Releases

Grinding on

Are you still reeling from the new Gridlink album? That’s hardly surprising, it’s set an extremely high standard early in the year for all grindcore to follow; much like Cloud Rat did in February 2013. Of course, that’s not a reason to assume that the next few grind records to drop won’t be up to the task; with some impressive bands releasing records just recently or very soon.

Human Cull from Exeter are one such band with their pipe bomb Stillborn Nation. The band has a few releases under their belts but really gathered some attention around these parts in 2012 with their split tape with Toronto grinders Homolka. Funnily enough, it wasn’t the most appropriate introduction to the band. The track ‘Cities Become Graves’ was an experiment of sorts, with one 13 minute jaunt that saw the band toy with doom sludge elements, leaving their fire-breathing grinding tendencies aside just for a moment.

HUMAN CULL - 2014

Stillborn Nation is a return to well-worn formulas, that being blazing early Nasum-tinged grind infected with crusty urgency and hints of melody. Playing things by the books, Stillborn Nation is at the perfect length of just 25 minutes, seeing Human Cull jam in as much brutality and ferocity as possible with little or no breathers.


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Greece’s Dephosphorus are a band that wholly deserves your attention too, even if you have just a passing interest in grindcore. Genre blending is pretty rife right now as every band and their mum is playing “blackened” something or other. Dephosphorus are certainly a melting pot of sounds but the focus always remains on grind and rabid HC, or “astrogrind” as the band self-describes.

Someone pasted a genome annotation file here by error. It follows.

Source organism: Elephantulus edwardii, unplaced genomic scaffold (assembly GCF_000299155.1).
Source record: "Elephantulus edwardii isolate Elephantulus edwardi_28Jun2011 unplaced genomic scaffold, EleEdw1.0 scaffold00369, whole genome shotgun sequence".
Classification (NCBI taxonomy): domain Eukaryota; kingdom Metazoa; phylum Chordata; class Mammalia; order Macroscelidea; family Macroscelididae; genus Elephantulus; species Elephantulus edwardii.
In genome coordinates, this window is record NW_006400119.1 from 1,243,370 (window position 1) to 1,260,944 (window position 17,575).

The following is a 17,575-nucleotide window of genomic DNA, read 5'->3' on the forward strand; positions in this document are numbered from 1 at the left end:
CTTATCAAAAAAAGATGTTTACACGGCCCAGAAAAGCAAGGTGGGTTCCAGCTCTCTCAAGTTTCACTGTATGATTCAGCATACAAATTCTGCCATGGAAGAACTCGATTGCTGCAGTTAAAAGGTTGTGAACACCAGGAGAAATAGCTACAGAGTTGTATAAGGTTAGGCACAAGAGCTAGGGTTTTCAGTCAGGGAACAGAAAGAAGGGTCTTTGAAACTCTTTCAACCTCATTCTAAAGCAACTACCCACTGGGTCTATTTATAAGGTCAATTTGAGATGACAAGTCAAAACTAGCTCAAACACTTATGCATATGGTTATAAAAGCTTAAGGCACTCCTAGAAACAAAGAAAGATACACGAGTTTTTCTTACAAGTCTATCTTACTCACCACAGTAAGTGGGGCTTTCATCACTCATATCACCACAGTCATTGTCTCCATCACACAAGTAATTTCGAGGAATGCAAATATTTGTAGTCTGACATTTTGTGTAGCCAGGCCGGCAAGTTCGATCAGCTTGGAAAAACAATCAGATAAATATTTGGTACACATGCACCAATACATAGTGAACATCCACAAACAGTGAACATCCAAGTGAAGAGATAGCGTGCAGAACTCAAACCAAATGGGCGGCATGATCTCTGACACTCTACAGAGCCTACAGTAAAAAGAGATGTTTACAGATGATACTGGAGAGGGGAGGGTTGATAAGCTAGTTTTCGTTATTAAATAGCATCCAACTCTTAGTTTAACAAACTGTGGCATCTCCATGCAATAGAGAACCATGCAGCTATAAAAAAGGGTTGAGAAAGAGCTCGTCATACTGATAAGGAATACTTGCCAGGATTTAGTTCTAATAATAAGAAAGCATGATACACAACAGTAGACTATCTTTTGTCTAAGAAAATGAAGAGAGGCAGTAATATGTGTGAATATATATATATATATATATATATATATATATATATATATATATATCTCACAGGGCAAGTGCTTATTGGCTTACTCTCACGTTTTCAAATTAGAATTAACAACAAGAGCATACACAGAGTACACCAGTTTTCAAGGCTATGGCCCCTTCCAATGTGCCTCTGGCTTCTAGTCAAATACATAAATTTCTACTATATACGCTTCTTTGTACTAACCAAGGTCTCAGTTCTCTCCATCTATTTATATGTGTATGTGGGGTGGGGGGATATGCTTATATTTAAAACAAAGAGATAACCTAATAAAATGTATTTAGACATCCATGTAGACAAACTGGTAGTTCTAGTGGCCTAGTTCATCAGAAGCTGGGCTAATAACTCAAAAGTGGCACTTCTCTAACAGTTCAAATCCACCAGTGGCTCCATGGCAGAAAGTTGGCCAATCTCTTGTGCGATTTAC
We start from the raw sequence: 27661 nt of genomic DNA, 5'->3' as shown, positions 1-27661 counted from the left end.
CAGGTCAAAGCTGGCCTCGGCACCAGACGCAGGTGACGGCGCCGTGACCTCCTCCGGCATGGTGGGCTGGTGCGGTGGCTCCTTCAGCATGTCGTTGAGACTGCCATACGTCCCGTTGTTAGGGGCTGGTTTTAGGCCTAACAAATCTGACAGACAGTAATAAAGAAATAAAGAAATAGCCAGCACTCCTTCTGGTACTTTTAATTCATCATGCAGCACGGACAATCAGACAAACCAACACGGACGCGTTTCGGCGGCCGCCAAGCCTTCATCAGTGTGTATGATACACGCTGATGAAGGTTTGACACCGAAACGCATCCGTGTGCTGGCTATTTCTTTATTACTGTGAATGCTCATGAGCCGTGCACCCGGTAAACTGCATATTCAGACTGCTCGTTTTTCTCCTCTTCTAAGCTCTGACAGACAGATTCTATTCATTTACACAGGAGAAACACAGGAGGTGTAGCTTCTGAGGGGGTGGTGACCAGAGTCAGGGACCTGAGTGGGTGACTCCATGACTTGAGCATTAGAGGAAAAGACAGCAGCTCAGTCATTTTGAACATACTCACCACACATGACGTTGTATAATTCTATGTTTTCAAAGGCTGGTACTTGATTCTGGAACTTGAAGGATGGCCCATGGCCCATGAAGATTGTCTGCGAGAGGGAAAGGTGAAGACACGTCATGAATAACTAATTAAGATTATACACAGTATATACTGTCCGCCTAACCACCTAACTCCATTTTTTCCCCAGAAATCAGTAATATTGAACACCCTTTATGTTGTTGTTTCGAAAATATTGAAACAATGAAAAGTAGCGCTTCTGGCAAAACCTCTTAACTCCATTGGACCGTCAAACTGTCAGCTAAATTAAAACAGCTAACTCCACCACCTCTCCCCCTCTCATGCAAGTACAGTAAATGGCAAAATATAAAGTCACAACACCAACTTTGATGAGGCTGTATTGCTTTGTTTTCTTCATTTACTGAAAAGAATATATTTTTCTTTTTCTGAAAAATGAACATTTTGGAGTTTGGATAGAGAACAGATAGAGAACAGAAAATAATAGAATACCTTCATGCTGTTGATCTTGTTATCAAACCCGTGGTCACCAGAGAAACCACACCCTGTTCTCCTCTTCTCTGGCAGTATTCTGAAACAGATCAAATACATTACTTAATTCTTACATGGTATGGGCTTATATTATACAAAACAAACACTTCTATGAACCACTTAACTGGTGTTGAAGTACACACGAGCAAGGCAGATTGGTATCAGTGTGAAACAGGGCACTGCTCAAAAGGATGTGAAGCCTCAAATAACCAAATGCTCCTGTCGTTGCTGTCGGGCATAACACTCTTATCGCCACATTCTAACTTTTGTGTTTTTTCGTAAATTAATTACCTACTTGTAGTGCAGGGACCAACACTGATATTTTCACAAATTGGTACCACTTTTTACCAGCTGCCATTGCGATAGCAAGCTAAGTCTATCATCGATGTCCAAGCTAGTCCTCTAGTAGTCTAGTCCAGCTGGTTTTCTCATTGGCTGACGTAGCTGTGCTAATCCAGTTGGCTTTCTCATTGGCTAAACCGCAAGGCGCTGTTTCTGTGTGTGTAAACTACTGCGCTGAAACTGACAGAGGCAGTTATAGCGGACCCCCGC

Their latest record Ravenous Solemnity is a raging slab of hardcore peppered with melody and tasteful intricacies. The band is able to bludgeon but the guitar work weaves slick riffs over the juddering d-beats and not to mention, the bleeding emotion that reeks off each of these tracks.

There’s a Fuck the Facts-like vibe of variety going on with these compositions but the ghastly vocals from Panos Agoros pluck a little from the black metal school of thought, sounding strangely reminiscent of Austere. This is perhaps where Dephosphorus’ “blackened” strains emerge the highest on the album.

For a perfect sampling of what Dephosphorus are about, take ‘Ancient Drone’ where a shamelessly hooky opening riff gives way to meandering and corrosive almost-mathy passages while the drums hold down some inhuman beats.

Ravenous Solemnity shouldn’t be slept on. It’s another album that unequivocally raises the bar for grind in 2014.

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One thought on “Grinding on

  1. Pingback: R.S. review @ The Grind That Annoys | ASTROGRIND

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